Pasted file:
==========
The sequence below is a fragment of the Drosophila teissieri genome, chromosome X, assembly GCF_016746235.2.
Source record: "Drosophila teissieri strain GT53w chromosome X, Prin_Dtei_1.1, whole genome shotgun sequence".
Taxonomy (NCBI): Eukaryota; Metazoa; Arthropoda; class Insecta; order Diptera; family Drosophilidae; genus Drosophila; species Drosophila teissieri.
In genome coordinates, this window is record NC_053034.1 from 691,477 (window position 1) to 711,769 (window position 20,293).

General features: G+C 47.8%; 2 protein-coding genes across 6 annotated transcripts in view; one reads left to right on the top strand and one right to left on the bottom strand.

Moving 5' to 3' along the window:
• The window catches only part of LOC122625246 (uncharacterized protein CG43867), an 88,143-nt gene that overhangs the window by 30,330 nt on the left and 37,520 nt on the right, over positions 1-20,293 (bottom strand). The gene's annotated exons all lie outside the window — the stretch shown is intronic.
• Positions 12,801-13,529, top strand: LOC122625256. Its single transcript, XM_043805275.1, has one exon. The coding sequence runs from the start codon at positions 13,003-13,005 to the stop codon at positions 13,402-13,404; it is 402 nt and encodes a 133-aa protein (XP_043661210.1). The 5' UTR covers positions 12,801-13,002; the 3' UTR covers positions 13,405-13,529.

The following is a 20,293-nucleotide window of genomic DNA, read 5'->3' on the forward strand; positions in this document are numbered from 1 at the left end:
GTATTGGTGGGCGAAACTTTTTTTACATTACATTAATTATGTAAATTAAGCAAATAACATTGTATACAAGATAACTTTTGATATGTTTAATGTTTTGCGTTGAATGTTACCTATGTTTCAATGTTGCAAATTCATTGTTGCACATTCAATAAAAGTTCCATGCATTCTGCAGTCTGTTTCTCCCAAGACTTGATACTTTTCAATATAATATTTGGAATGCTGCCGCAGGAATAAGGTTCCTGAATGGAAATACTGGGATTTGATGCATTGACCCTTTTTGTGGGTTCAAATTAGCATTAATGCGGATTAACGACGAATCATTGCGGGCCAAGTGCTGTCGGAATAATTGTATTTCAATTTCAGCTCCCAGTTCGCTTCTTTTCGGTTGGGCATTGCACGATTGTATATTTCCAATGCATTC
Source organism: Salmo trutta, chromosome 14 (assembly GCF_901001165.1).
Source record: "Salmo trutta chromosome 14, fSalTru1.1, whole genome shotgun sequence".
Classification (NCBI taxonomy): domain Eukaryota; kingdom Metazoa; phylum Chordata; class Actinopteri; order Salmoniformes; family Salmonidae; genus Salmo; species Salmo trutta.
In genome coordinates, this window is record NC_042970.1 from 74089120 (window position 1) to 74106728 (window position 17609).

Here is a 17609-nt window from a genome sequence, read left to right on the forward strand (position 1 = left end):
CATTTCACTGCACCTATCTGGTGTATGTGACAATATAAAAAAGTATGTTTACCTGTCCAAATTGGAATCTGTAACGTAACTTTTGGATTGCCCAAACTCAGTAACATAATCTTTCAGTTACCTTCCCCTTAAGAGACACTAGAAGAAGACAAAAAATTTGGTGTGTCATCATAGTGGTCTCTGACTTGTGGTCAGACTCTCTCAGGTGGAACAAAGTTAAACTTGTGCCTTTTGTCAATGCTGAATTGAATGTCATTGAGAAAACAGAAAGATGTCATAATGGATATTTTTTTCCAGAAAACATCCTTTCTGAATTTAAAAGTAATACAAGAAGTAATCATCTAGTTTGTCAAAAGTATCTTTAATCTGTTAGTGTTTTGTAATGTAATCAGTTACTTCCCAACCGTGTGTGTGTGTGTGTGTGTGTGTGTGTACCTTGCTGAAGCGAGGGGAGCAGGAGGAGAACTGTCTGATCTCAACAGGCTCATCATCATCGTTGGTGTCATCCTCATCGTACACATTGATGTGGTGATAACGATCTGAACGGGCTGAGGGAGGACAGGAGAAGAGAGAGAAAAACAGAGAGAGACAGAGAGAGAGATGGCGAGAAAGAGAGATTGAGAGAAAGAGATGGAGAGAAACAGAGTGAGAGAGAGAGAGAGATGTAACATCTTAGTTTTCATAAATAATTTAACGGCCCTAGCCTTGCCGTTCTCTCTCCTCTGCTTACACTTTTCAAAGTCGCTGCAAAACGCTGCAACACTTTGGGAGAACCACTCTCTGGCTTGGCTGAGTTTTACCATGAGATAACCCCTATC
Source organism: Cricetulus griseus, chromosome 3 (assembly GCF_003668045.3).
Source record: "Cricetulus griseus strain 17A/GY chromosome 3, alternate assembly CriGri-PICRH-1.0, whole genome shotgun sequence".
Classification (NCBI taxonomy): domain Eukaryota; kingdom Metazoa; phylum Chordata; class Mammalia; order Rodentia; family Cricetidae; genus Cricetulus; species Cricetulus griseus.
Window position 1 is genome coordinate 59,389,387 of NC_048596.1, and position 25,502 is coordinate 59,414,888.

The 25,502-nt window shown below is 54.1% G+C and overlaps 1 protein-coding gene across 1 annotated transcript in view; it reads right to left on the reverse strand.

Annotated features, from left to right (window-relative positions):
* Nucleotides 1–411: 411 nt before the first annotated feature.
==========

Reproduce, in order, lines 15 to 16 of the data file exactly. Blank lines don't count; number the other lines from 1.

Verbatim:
Here is a 17609-nt window from a genome sequence, read left to right on the forward strand (position 1 = left end):
CATTTCACTGCACCTATCTGGTGTATGTGACAATATAAAAAAGTATGTTTACCTGTCCAAATTGGAATCTGTAACGTAACTTTTGGATTGCCCAAACTCAGTAACATAATCTTTCAGTTACCTTCCCCTTAAGAGACACTAGAAGAAGACAAAAAATTTGGTGTGTCATCATAGTGGTCTCTGACTTGTGGTCAGACTCTCTCAGGTGGAACAAAGTTAAACTTGTGCCTTTTGTCAATGCTGAATTGAATGTCATTGAGAAAACAGAAAGATGTCATAATGGATATTTTTTTCCAGAAAACATCCTTTCTGAATTTAAAAGTAATACAAGAAGTAATCATCTAGTTTGTCAAAAGTATCTTTAATCTGTTAGTGTTTTGTAATGTAATCAGTTACTTCCCAACCGTGTGTGTGTGTGTGTGTGTGTGTGTGTACCTTGCTGAAGCGAGGGGAGCAGGAGGAGAACTGTCTGATCTCAACAGGCTCATCATCATCGTTGGTGTCATCCTCATCGTACACATTGATGTGGTGATAACGATCTGAACGGGCTGAGGGAGGACAGGAGAAGAGAGAGAAAAACAGAGAGAGACAGAGAGAGAGATGGCGAGAAAGAGAGATTGAGAGAAAGAGATGGAGAGAAACAGAGTGAGAGAGAGAGAGAGATGTAACATCTTAGTTTTCATAAATAATTTAACGGCCCTAGCCTTGCCGTTCTCTCTCCTCTGCTTACACTTTTCAAAGTCGCTGCAAAACGCTGCAACACTTTGGGAGAACCACTCTCTGGCTTGGCTGAGTTTTACCATGAGATAACCCCTATC